Background: The presence of vascular dysfunction is a well-recognized feature in youth with type 1 diabetes (T1D), accentuating their lifetime risk of cardiovascular events. Therapeutic strategies to mitigate vascular dysfunction are a high clinical priority. In the bromocriptine quick release T1D study (BCQR-T1D), we tested the hypothesis that BCQR would improve vascular health in youth with T1D.
Methods: BCQR-T1D was a placebo-controlled, random-order, double-blinded, cross-over study investigating the cardiovascular and metabolic impact of BCQR in T1D. Adolescents in the BCQR-T1D study were randomized 1:1 to phase-1: 4 weeks of BCQR or placebo after which blood pressure and central aortic stiffness measurements by pulse wave velocity, relative area change, and distensibility from phase-contrast magnetic resonance imaging were performed. Following a 4-week washout period, phase 2 was performed in identical fashion with the alternate treatment.
Results: Thirty-four adolescents (mean age 15.9±2.6 years, hemoglobin A1c 8.6±1.1%, body mass index percentile 71.4±26.1, median T1D duration 5.8 years) with T1D were enrolled and had magnetic resonance imaging data available. Compared with placebo, BCQR therapy decreased systolic (∆=-5 mmHg [95% CI, -3 to -7]; P<0.001) and diastolic blood pressure (∆=-2 mmHg [95% CI, -4 to 0]; P=0.039). BCQR reduced ascending aortic pulse wave velocity (∆=-0.4 m/s; P=0.018) and increased relative area change (∆=-2.6%, P=0.083) and distensibility (∆=0.08%/mmHg; P=0.017). In the thoraco-abdominal aorta, BCQR decreased pulse wave velocity (∆=-0.2 m/s; P=0.007) and increased distensibility (∆=0.05 %/mmHg; P=0.013).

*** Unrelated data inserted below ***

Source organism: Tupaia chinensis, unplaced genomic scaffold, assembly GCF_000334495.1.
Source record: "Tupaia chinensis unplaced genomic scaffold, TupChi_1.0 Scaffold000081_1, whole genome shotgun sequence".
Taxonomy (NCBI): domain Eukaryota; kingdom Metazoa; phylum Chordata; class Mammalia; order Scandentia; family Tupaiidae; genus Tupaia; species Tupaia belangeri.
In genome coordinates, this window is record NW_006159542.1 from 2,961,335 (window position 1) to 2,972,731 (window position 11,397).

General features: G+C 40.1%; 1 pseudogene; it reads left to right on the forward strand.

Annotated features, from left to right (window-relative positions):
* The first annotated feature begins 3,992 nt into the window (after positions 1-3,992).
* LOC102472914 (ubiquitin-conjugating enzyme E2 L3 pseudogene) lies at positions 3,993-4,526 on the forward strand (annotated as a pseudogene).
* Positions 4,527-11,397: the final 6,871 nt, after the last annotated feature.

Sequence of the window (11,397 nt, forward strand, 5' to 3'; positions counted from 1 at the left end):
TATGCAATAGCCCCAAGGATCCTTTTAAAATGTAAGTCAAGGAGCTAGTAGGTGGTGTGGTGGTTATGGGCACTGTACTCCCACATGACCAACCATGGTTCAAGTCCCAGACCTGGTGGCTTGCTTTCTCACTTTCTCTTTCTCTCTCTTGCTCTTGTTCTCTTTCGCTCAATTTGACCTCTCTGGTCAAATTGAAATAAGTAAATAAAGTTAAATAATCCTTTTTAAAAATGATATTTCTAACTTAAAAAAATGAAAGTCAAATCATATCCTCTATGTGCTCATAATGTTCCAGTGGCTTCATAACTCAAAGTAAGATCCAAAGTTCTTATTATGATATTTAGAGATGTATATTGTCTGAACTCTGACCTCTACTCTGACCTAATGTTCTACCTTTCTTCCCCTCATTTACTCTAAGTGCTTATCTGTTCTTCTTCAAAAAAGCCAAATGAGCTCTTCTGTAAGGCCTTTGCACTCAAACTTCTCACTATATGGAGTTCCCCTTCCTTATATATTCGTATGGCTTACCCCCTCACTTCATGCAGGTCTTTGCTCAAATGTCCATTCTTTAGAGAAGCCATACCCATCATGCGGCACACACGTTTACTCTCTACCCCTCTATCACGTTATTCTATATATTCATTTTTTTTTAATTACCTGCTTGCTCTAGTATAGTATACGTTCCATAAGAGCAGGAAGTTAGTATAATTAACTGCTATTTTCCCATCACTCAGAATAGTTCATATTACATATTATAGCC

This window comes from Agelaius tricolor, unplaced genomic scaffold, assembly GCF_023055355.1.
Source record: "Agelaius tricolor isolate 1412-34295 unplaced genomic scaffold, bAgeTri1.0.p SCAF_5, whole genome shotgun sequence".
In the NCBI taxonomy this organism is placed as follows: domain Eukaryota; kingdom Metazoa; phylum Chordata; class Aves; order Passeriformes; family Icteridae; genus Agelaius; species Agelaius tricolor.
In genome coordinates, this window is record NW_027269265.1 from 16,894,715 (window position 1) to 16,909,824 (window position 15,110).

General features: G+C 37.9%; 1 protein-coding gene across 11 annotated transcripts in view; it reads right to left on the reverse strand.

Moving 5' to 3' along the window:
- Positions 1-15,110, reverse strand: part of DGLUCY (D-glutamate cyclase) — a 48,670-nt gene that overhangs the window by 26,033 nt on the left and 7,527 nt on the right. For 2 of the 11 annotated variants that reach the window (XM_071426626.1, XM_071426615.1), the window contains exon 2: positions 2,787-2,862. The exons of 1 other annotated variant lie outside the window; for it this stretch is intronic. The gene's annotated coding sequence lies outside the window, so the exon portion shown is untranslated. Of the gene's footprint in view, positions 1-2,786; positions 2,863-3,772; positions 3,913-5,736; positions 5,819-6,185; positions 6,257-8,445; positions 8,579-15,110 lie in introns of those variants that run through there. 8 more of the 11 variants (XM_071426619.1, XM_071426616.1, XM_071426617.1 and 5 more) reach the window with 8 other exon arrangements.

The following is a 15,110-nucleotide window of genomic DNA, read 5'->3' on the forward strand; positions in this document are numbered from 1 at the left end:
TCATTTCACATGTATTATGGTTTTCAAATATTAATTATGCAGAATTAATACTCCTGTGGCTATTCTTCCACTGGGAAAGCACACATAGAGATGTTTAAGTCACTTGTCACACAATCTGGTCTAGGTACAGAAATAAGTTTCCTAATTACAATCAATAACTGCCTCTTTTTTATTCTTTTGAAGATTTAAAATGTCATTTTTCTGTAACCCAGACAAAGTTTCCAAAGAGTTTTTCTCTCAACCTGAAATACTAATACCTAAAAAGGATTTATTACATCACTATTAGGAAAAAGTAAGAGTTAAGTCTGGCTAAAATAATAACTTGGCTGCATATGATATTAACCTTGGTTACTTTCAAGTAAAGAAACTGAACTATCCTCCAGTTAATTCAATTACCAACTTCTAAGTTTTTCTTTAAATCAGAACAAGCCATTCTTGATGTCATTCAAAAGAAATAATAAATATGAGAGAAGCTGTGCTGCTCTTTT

Conclusions: BCQR improved blood pressure and central and peripheral aortic stiffness and pressure hemodynamics in adolescents with T1D over 4 weeks versus placebo. BCQR may improve aortic stiffness in youth with T1D, supporting future longer-term studies.
Keywords: bromocriptine; hemodynamics; hypertension; pediatrics; stiffness.